What is the Coefficient of Restitution?
The coefficient of restitution (COR, also represented by e) is the ratio of the final to starting relative speed of two colliding objects. It typically falls between 0 and 1, with 1 denoting an elastic collision. A collision that is perfectly inelastic has a coefficient of 0, although a 0 value does not have to be perfectly inelastic. It is represented as 1000 times the COR in the Leeb rebound hardness test, but this COR is only accurate for the test and not necessarily for the evaluated material.
The value is nearly always less than 1 due to the original translational kinetic energy being converted into rotational kinetic energy, plastic deformation, and heat. Suppose there is an energy gain through a chemical reaction, a decrease in rotational energy, or another internal energy decrease that adds to the post-collision velocity during the impact. In that case, the value may be more than 1.
Coefficient of Restitution Meaning
Sir Isaac Newton developed many mathematical equations and rules that assist us in understanding what happens when two objects collide. One such fundamental principle is Newton's law of restitution, which states that the speed of two objects following a collision depends on the materials from which they are built.
Coefficient of Restitution Definition
The coefficient of restitution is a numerical representation of the nature of the colliding materials. We can learn about the collision's elasticity from the coefficient of restitution. A fully elastic collision is one in which there is no loss of overall kinetic energy. The maximum coefficient of restitution for this collision is e = 1. A perfectly inelastic collision is one in which the most kinetic energy is wasted. They have a restitution coefficient of e = 0. The majority of real-life collisions occur in the middle.
Coefficient of Restitution Formula
Several forces are at work when two objects collide, requiring numerous mathematical equations. Many of these rules were discovered and deduced by the same well-known scientist credited with numerous discoveries and derivations. The following is the Coefficient of Restitution's mathematical formula:
You can see from the following equation that you always divide the smaller integer by a more significant number. Thus, the restitution coefficient is always positive. Due to initial translational kinetic energy being converted to rotational kinetic energy, plastic deformation, and heat, the value is generally always less than one. However, suppose there is an energy gain through a chemical reaction, a decrease in rotational energy, or another internal energy decrease that adds to the post-collision velocity during the impact. In that case, it may be more than one.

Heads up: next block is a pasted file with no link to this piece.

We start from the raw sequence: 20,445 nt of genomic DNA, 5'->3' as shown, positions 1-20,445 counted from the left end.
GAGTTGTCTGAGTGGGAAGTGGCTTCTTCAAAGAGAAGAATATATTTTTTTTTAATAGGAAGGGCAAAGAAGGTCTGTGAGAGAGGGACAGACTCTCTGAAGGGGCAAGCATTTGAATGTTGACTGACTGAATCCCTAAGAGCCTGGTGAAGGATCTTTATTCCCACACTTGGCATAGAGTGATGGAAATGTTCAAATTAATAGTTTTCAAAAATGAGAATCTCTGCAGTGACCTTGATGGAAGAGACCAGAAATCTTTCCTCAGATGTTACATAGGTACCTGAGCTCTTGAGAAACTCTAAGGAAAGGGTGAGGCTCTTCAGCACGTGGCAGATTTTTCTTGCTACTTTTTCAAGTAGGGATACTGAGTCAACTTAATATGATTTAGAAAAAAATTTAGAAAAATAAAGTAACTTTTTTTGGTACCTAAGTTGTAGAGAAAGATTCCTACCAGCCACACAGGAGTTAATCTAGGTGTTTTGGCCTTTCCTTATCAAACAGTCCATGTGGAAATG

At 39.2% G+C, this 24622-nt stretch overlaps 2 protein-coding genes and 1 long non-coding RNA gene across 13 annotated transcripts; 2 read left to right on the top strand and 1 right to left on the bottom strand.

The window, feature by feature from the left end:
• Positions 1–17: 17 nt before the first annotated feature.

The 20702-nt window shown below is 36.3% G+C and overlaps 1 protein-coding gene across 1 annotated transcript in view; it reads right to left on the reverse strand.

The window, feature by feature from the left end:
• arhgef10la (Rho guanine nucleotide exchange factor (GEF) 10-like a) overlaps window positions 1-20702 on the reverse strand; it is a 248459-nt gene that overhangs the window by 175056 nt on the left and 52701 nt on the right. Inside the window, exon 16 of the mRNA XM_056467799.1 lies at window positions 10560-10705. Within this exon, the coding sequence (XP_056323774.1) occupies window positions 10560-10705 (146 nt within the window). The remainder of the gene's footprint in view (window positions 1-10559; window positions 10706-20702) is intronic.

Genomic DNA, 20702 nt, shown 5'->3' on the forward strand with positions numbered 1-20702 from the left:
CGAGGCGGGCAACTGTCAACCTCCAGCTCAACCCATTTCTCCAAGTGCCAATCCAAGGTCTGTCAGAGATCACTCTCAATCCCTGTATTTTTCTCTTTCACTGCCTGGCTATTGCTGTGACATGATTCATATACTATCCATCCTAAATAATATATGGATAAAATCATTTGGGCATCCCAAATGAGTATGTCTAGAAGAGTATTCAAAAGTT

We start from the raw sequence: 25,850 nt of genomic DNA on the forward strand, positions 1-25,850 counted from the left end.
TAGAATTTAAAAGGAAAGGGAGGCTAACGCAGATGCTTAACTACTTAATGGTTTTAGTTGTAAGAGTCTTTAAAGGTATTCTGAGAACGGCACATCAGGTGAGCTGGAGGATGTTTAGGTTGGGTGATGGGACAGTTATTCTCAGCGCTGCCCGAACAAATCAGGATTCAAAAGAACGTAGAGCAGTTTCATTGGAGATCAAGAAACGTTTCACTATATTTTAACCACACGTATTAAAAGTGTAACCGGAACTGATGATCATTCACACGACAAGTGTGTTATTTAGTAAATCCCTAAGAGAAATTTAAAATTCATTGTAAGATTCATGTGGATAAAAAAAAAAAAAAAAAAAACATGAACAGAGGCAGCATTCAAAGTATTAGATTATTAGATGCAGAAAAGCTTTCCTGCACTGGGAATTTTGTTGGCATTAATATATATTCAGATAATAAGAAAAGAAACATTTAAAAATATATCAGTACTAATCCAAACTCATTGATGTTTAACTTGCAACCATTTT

Dimensional Formula for Coefficient of Restitution
The dimensional formula for the coefficient of restitution is M⁰L⁰T⁰.
Range of Values for e
The values of the Coefficient of Restitution (e) change for a different collision; for example, e = 0 for perfectly inelastic collision, whereas e = 1 for perfectly elastic collision. Let us see the complete description of the range of e for various types of collisions:
- Coefficient of restitution for perfectly inelastic collision: e = 0
- Coefficient of restitution for inelastic collision: 0 < e < 1; when this happens, there is an inelastic contact in the real world, and some kinetic energy is lost.
- Coefficient of restitution for perfectly elastic collision: e = 1; when this happens, the collision is fully elastic, with no kinetic energy lost, and the objects rebound from one another at the same relative speed as when they were approaching.
Importance of Coefficient of Restitution
The coefficient of Restitution helps calculate the ball's speed and height after colliding. For example, a basketball bounces higher than a tennis ball because it loses less energy when it strikes the ground. The collision is more elastic the higher the ball's Coefficient of Restitution value. Additionally, balls having a greater Coefficient of Restitution will rebound higher if we drop them from a specific height.
Important GATE Topics
|Work Done By A Force||Motion Under Gravity|
|Dynamic Resistance||Static Resistance|
|Ideal Diode||Bettis Theorem|
|Work Done By A Constant Force||Application Layer Protocols|
|Castiglianos Theorem||Portal Frames|